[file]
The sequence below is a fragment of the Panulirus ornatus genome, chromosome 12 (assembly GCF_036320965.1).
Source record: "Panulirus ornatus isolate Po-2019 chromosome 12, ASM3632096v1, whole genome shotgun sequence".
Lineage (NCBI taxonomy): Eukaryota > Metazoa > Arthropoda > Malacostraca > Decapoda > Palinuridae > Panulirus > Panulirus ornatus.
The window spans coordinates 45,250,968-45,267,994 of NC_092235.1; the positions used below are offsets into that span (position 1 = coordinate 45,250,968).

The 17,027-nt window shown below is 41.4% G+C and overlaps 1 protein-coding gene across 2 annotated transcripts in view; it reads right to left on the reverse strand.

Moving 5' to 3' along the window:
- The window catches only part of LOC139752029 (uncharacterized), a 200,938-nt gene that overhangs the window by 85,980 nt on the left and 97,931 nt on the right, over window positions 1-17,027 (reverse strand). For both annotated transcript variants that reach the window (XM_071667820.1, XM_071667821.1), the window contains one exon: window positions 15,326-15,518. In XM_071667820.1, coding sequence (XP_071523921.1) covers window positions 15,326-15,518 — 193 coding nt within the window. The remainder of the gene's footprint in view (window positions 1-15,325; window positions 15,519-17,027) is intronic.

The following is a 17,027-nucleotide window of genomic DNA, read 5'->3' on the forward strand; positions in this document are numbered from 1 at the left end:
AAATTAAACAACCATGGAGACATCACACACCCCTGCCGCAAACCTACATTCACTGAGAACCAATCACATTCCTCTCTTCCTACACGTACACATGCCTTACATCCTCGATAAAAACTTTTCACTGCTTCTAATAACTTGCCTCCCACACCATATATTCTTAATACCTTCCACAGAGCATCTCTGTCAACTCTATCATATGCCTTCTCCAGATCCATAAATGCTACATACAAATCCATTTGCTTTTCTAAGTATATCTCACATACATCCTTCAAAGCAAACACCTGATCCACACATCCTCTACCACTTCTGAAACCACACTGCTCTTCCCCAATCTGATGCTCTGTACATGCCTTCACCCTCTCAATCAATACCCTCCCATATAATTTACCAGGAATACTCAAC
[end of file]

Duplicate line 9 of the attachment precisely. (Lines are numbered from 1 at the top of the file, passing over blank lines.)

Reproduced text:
AAATTAAACAACCATGGAGACATCACACACCCCTGCCGCAAACCTACATTCACTGAGAACCAATCACATTCCTCTCTTCCTACACGTACACATGCCTTACATCCTCGATAAAAACTTTTCACTGCTTCTAATAACTTGCCTCCCACACCATATATTCTTAATACCTTCCACAGAGCATCTCTGTCAACTCTATCATATGCCTTCTCCAGATCCATAAATGCTACATACAAATCCATTTGCTTTTCTAAGTATATCTCACATACATCCTTCAAAGCAAACACCTGATCCACACATCCTCTACCACTTCTGAAACCACACTGCTCTTCCCCAATCTGATGCTCTGTACATGCCTTCACCCTCTCAATCAATACCCTCCCATATAATTTACCAGGAATACTCAAC